At their respective April board meetings in Chicago, the ACCP Board of Regents and the ACCP Research Institute Board of Trustees approved the release of an RFA (Request for Applications) to study the impact of the implementation of comprehensive medication management (CMM) in primary care medical practices.
ACCP has integrated the practice framework of CMM into its strategic plan, organizational policy and advocacy agenda, professional development initiatives, and research agenda. The practice of CMM is aligned with the core values of the College, has been incorporated into Standards II and III of the Standards of Practice for Clinical Pharmacists, and is gaining increasing support from policy-makers, medical and other professional organizations, primary care providers, and clinical pharmacists.
It is widely recognized that strategies to address the safe, effective, and affordable use of medications in primary care are critical to enhance care transitions, improve health, and control costs. CMM holds promise as an effective, value-added strategy to optimize medication use; however, several questions must be addressed to advance CMM implementation and ensure its widespread uptake and sustainability in primary care medical practices, including:
- Which patients and populations within primary care practices would benefit the most from CMM?
- Among those who receive CMM, what is the impact on quality of care and cost? Are the patients in greatest need of medication optimization receiving CMM, and if so, what are best practices around the duration and frequency of follow-up?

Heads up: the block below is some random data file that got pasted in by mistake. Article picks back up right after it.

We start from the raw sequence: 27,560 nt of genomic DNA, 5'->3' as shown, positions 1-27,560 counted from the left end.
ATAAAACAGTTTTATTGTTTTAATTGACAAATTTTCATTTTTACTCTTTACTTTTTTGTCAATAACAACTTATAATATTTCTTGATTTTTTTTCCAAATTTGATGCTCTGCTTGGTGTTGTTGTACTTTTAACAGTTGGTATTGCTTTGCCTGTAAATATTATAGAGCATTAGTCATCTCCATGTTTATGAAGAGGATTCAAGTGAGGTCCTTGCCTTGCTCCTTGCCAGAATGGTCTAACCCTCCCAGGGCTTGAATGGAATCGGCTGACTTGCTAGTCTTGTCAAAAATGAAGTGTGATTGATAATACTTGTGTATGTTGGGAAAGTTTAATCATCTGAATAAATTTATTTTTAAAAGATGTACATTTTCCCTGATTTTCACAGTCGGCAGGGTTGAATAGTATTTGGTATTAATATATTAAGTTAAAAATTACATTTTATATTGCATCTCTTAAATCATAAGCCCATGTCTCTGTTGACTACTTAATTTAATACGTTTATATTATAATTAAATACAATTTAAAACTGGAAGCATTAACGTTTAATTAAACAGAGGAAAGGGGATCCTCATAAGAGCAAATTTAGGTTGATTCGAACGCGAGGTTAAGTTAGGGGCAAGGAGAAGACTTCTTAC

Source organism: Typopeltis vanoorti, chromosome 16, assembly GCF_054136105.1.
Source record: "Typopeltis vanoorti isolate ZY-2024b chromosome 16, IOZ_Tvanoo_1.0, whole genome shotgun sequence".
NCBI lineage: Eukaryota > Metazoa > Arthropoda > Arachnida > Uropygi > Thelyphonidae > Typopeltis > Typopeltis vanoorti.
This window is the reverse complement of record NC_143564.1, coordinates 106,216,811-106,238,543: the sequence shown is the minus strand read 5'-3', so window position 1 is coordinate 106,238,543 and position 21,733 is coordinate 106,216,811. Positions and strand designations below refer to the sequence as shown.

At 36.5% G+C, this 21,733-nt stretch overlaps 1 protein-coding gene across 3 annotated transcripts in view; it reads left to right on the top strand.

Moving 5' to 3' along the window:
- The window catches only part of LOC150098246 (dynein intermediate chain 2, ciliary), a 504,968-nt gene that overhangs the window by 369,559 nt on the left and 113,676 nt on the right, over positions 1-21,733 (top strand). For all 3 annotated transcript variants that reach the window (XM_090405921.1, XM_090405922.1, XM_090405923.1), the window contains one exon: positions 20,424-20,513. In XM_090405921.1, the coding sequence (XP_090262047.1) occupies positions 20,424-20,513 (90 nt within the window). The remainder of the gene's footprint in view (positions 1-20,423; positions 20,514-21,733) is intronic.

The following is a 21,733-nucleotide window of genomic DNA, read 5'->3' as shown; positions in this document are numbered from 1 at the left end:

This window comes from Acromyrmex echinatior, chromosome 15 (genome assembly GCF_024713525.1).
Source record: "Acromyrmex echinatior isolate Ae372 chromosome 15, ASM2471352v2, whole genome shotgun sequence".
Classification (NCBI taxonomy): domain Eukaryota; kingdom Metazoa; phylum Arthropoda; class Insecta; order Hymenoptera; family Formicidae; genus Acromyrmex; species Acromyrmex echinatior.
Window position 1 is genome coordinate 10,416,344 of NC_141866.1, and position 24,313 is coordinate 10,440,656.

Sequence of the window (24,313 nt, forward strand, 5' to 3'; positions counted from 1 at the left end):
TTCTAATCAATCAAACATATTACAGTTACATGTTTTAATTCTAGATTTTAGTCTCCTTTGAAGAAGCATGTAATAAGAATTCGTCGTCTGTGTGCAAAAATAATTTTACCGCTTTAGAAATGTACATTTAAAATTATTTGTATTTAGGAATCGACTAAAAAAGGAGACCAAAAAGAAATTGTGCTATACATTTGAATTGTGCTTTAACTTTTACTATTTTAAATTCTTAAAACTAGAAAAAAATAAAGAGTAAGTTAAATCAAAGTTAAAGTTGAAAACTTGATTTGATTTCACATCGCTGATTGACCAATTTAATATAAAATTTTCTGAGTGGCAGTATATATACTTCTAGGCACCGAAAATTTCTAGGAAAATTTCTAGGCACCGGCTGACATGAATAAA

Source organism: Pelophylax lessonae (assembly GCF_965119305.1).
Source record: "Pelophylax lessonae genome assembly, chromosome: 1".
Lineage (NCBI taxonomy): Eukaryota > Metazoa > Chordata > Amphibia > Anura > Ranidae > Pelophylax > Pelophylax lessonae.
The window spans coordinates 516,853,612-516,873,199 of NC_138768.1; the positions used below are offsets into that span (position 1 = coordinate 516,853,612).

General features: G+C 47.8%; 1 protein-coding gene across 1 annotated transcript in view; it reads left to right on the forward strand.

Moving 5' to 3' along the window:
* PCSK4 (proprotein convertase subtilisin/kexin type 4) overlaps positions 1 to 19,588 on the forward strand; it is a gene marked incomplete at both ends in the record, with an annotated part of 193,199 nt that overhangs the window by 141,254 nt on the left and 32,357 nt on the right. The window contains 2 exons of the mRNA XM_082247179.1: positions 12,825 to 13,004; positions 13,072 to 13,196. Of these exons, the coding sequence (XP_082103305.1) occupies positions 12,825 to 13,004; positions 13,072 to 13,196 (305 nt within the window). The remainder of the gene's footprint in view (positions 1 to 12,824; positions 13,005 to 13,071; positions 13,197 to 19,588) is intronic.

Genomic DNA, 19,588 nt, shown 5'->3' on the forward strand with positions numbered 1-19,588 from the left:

- How can/should CMM be delivered, replicated, scaled, and sustained? In other words, how can medical practices do this most effectively?
- Which medication-related, clinical, and economic performance metrics are most relevant to today’s primary care practices? What are the contributions of the clinical pharmacist to helping the practice achieve these metrics?
- What are the contributions of the clinical pharmacist to the net revenue generated by the practice, and what is the relative return on investment of having the clinical pharmacist embedded in the office or clinic?
Therefore, ACCP has committed up to $2.5 million to fund research that seeks to answer these questions by examining the impact of CMM provided by qualified clinical pharmacists embedded in primary care practices as integral members of the health care team.
Online inquiries and letters of intent will be accepted until June 1, 2015, and notification of the invitation to submit a full proposal will be sent on June 15, 2015. If invited to submit, investigators’ proposals will be due on August 1, 2015, and applicants will be notified of a final decision by September 15, 2015. To obtain more information and to submit an online letter of intent, visit www.accpri.org/CMMRFA.